Although several U.S. cities have already canceled their 4th of July fireworks displays, a number of residents will get to see one anyway — albeit on an earlier holiday. The Eta Aquarids meteor shower is expected to brighten up the night on Cinco de Mayo as Earth passes through the debris trail of Halley’s Comet, astronomers say. The Tuesday event will mark the first time it’s happened since 1986, and the last time it will happen until 2061, according to NASA.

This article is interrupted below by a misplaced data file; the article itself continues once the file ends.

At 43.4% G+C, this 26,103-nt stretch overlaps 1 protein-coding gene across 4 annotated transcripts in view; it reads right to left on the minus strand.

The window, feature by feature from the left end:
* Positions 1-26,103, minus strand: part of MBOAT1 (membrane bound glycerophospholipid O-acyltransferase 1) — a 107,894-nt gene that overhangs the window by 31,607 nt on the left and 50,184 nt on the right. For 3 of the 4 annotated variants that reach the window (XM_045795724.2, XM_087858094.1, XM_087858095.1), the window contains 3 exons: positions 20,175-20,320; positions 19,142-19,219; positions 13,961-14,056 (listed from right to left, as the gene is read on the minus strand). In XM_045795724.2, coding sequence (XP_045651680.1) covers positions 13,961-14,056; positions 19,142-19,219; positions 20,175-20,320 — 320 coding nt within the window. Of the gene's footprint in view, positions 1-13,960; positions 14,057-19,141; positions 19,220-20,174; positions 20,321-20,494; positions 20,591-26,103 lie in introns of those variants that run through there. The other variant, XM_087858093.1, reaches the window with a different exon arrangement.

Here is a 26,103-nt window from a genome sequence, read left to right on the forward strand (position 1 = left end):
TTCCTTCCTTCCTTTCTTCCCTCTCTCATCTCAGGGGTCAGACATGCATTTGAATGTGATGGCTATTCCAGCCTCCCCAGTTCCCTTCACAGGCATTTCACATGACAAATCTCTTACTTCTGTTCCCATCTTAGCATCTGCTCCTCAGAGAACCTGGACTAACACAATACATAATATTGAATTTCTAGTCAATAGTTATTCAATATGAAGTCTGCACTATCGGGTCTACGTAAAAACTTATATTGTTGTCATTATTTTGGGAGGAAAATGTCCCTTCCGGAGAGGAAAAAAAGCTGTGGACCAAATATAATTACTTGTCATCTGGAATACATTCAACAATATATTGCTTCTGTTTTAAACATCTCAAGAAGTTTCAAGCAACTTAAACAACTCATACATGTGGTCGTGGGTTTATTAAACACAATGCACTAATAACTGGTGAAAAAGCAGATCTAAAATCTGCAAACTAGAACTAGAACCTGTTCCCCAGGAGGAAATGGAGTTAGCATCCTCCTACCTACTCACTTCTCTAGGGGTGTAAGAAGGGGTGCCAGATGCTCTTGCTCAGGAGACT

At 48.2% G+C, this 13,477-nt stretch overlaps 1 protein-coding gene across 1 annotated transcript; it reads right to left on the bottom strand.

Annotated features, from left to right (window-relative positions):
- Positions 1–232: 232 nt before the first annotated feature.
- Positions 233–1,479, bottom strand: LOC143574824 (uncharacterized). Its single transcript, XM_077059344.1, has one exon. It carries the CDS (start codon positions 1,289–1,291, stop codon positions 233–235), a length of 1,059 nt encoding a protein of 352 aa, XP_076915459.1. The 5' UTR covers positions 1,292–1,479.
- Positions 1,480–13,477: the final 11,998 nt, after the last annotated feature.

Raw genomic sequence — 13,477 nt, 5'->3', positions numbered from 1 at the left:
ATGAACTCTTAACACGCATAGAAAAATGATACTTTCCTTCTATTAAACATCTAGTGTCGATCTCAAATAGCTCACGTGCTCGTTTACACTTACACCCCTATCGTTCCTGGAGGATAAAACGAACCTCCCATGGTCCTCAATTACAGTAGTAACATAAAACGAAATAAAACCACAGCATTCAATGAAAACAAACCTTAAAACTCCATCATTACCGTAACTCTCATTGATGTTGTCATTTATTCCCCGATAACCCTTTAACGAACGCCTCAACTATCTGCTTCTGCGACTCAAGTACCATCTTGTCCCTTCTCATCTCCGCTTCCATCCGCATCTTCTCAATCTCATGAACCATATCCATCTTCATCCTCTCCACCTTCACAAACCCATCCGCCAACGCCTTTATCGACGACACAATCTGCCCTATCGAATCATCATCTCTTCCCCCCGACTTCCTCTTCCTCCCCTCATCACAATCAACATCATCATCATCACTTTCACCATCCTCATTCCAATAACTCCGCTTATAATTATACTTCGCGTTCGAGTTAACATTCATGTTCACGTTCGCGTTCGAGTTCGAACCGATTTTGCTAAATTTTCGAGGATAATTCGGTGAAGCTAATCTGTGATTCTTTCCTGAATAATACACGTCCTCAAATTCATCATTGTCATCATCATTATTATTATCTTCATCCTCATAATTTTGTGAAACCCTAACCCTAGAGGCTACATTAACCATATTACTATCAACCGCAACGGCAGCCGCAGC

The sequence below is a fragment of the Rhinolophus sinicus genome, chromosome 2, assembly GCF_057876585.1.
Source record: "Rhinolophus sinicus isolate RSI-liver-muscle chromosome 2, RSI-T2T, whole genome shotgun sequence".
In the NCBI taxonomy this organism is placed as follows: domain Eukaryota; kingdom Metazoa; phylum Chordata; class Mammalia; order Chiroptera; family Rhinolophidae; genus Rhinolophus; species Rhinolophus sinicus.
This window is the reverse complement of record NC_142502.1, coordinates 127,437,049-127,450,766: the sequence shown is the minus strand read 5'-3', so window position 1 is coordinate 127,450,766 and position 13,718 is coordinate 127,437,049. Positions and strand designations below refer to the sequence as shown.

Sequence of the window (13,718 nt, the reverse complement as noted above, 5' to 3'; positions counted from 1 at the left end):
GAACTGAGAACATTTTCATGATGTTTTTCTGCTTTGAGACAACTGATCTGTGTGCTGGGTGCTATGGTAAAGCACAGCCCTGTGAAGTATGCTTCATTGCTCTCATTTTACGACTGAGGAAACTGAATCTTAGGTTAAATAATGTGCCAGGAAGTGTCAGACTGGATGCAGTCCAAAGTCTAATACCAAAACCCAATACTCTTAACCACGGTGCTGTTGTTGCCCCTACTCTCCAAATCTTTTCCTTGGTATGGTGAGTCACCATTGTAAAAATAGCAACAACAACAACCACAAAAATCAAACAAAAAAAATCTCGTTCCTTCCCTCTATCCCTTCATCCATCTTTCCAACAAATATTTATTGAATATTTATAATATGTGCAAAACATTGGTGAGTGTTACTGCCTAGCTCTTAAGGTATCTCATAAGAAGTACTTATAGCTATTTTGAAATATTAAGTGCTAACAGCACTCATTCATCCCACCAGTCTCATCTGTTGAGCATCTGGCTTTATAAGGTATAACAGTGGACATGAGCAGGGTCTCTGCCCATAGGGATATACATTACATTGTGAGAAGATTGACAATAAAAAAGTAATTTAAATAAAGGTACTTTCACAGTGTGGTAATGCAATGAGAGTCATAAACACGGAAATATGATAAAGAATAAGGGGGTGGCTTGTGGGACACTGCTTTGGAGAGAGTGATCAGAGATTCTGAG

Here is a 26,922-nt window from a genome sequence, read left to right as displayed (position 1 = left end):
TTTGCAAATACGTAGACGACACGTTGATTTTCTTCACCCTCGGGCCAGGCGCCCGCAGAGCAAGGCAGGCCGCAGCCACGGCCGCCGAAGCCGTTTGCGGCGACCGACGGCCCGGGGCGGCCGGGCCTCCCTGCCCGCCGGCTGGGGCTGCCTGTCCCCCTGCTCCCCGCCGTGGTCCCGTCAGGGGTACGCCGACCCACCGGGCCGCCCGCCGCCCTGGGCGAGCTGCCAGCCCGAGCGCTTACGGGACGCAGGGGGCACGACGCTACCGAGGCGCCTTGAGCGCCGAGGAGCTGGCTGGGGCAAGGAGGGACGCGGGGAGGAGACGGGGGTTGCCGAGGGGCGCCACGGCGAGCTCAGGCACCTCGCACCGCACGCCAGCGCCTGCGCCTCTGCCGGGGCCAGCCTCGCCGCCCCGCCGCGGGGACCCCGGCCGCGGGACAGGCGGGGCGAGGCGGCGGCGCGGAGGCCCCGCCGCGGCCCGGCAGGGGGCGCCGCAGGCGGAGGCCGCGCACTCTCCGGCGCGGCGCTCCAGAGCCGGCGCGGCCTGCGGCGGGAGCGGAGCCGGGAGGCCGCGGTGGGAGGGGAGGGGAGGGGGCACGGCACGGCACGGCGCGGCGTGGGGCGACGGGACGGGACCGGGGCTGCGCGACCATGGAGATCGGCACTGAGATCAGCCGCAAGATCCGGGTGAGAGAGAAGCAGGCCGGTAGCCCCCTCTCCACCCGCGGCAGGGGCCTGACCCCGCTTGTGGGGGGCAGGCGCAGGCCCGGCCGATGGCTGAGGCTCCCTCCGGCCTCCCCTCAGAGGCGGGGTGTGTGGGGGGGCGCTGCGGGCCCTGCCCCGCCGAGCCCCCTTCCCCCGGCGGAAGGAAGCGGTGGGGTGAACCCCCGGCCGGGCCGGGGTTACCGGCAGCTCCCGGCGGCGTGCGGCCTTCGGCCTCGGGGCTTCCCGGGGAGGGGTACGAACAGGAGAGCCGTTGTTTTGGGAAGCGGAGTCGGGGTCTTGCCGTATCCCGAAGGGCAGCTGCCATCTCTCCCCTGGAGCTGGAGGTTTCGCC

— CBS News (@CBSNews) May 4, 2020
The shower is expected to be visible from both hemispheres just before dawn, although the shower might appear to be a bit brighter from the Southern Hemisphere, NASA scientists say. For optimal viewing, they recommend lying flat on your back with your feet facing east.
What’s the coolest thing you’ve seen occur in the sky?
Subscribe to X96's News!
Get the latest music news, contests and flyaways, and more straight to your inbox with our weekly emails.